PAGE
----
I found halves of each side, until halves no longer made sense.  Then I found 3rds for the first store, and 5ths for the second store, all in order to find out the price per can of food at each.  I feel confident I am right. (Which I only mention because I don’t always feel confident when I don’t check my division with the standard algorithm.  I’m getting better! I teach primary students, and haven’t taught anyone older than grade 4 for a really long time, so division isn’t something I’ve had to think about as a teacher in a really long time.  I have taught basic, beginning division of course, but mostly I’m focused on adding and subtracting – the Number Sense, Addition and Subtraction Landscape skills.)

On a whim, I decided to ask my husband to do the same. He is not a teacher, so hasn’t done any learning about math since he was a kid, unless you count the stats class he barely survived when he was working on his master’s degree.  Here is what he did:

I conferred with him after, and you can see how well that went.  🙂

Here is the interesting part for me:  He has always been good at math.  He plays cribbage too quickly for me to learn from him, and has done so forever.  He calculates in his head really quickly, and can seriously look at numbers and just know (as he indicated in our conference!) He is a social worker and has to do math all the time, but all of it is calculating, and all of it the same week after week.  He calculates mileage, works with money, figures out time sheets for the people he supervises.  He’s had this job for 15+ years though, so he doesn’t ever have to problem solve with math.  Or at least he rarely has to. Mostly, he figured out how to do this 14.75 years ago, and now he just does the same thing week to week.  And he does it every day/week/month – so lots of practice.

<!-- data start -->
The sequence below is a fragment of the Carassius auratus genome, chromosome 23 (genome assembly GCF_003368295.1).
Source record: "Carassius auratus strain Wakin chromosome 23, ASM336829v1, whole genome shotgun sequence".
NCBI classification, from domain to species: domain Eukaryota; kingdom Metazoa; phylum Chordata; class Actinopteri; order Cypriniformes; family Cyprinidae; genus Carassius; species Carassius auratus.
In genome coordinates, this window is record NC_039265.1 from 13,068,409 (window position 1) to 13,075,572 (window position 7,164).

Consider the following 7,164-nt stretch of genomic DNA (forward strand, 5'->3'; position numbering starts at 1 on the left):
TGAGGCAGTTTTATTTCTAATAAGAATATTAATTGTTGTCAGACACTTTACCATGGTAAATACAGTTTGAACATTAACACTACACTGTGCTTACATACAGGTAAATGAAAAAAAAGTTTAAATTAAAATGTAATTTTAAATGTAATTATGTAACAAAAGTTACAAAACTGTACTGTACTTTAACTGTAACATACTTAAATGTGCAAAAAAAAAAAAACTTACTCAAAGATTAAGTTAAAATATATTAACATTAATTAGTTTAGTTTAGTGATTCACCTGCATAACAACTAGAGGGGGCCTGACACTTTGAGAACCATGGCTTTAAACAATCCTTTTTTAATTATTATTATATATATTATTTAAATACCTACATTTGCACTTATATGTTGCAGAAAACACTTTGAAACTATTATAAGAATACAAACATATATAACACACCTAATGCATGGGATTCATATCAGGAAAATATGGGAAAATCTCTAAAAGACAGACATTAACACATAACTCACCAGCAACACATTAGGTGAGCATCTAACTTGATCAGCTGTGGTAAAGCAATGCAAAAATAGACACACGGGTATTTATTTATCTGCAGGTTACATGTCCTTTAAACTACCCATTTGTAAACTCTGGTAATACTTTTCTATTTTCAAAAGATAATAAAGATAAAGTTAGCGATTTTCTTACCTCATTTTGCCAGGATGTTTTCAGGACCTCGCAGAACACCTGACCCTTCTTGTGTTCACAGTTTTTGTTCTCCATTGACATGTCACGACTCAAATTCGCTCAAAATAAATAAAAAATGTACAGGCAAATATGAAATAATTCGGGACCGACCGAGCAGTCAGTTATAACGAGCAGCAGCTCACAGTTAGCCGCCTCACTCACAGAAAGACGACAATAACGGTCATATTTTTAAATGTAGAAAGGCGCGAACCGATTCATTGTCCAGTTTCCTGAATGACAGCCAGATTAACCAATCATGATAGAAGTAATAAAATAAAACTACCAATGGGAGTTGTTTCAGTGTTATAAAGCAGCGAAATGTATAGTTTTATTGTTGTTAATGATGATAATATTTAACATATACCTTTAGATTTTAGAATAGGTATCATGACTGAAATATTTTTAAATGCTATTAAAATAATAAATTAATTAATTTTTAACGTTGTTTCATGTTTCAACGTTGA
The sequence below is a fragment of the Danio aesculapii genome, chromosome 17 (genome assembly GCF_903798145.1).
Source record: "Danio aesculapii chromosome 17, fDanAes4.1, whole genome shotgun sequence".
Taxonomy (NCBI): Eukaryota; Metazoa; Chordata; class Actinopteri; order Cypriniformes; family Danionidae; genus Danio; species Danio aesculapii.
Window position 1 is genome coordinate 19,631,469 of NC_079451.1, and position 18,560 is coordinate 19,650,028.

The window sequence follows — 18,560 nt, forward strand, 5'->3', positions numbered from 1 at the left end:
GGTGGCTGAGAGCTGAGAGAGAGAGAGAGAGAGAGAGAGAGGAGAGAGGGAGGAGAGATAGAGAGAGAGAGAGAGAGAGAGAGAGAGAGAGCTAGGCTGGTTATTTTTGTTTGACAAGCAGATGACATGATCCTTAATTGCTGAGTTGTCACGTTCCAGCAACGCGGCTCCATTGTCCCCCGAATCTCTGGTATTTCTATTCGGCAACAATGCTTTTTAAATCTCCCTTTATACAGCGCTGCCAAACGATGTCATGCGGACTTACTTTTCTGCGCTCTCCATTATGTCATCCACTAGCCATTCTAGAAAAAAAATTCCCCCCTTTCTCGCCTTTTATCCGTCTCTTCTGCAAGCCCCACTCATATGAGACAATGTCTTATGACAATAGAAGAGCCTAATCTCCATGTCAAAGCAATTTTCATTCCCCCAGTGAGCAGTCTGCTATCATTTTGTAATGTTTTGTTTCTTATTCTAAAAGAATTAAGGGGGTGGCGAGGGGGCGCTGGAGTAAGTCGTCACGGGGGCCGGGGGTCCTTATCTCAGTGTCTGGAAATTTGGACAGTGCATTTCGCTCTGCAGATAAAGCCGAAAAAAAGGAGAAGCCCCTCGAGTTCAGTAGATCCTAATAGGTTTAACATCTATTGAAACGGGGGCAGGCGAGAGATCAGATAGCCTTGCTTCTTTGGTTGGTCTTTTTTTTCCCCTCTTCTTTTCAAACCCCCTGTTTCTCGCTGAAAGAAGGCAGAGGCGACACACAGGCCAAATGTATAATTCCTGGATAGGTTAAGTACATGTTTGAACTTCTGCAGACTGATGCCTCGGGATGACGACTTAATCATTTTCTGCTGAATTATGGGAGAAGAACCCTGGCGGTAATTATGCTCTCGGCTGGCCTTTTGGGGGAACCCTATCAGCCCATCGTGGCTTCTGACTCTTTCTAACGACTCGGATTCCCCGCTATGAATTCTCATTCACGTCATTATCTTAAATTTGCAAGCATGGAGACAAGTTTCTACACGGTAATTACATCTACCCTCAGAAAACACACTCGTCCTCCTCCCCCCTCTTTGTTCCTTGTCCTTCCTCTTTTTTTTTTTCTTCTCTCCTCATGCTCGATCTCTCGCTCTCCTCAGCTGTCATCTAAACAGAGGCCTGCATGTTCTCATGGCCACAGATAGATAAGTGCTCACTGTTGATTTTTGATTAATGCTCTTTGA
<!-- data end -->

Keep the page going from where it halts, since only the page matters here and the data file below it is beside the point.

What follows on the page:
The problem really came for him when I asked him to explain.  He was so irritated with me for pushing him to talk about his strategy, how he knew what he needed to figure out, why he needed to divide. He had trouble putting his thoughts into words, and that is not typically a problem for him at all.

This is one of my favourite things about teaching math now:  I’m not just training kids to do math tricks.  I’m teaching them to be math thinkers, and math communicators, and math users.

(Update:  Click here and you can listen to Cathy Fosnot and Stephen Hurley talk about the math in this problem, including my solution.)

math

## The Math Pod: Week 1 Reflection

This weeks Math Pod podcast with Cathy Fosnot was about teaching math in context – making it relevant to students and teaching it as something they will need to use, rather than a bunch of skills they might find helpful in certain jobs or when they have to balance a chequebook or figure out their discount at the clothing store sale, and thank goodness for fractions if we want to double our cookie recipe!